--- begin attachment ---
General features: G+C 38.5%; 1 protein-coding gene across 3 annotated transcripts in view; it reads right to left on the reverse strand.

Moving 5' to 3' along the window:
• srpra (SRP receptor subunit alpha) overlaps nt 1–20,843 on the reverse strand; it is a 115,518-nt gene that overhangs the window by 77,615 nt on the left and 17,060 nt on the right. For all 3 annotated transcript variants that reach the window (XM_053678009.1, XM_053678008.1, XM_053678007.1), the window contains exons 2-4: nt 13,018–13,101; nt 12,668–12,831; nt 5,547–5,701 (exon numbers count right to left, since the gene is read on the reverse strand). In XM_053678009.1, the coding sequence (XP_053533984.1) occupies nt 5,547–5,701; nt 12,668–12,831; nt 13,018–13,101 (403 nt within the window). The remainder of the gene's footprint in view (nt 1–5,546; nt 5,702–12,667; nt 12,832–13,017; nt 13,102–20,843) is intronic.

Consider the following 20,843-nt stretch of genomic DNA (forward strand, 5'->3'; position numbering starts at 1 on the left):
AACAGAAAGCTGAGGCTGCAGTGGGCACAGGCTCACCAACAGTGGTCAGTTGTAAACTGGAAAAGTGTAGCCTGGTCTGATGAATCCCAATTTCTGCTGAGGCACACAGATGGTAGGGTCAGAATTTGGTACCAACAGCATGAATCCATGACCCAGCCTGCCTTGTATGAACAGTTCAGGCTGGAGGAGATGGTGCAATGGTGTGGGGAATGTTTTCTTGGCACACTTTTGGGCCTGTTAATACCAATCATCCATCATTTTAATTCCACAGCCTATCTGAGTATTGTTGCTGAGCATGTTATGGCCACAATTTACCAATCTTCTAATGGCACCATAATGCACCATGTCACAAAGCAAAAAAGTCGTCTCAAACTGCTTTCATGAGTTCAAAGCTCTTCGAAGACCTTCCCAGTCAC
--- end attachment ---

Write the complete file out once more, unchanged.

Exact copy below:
General features: G+C 38.5%; 1 protein-coding gene across 3 annotated transcripts in view; it reads right to left on the reverse strand.

Moving 5' to 3' along the window:
• srpra (SRP receptor subunit alpha) overlaps nt 1–20,843 on the reverse strand; it is a 115,518-nt gene that overhangs the window by 77,615 nt on the left and 17,060 nt on the right. For all 3 annotated transcript variants that reach the window (XM_053678009.1, XM_053678008.1, XM_053678007.1), the window contains exons 2-4: nt 13,018–13,101; nt 12,668–12,831; nt 5,547–5,701 (exon numbers count right to left, since the gene is read on the reverse strand). In XM_053678009.1, the coding sequence (XP_053533984.1) occupies nt 5,547–5,701; nt 12,668–12,831; nt 13,018–13,101 (403 nt within the window). The remainder of the gene's footprint in view (nt 1–5,546; nt 5,702–12,667; nt 12,832–13,017; nt 13,102–20,843) is intronic.

Consider the following 20,843-nt stretch of genomic DNA (forward strand, 5'->3'; position numbering starts at 1 on the left):
AACAGAAAGCTGAGGCTGCAGTGGGCACAGGCTCACCAACAGTGGTCAGTTGTAAACTGGAAAAGTGTAGCCTGGTCTGATGAATCCCAATTTCTGCTGAGGCACACAGATGGTAGGGTCAGAATTTGGTACCAACAGCATGAATCCATGACCCAGCCTGCCTTGTATGAACAGTTCAGGCTGGAGGAGATGGTGCAATGGTGTGGGGAATGTTTTCTTGGCACACTTTTGGGCCTGTTAATACCAATCATCCATCATTTTAATTCCACAGCCTATCTGAGTATTGTTGCTGAGCATGTTATGGCCACAATTTACCAATCTTCTAATGGCACCATAATGCACCATGTCACAAAGCAAAAAAGTCGTCTCAAACTGCTTTCATGAGTTCAAAGCTCTTCGAAGACCTTCCCAGTCAC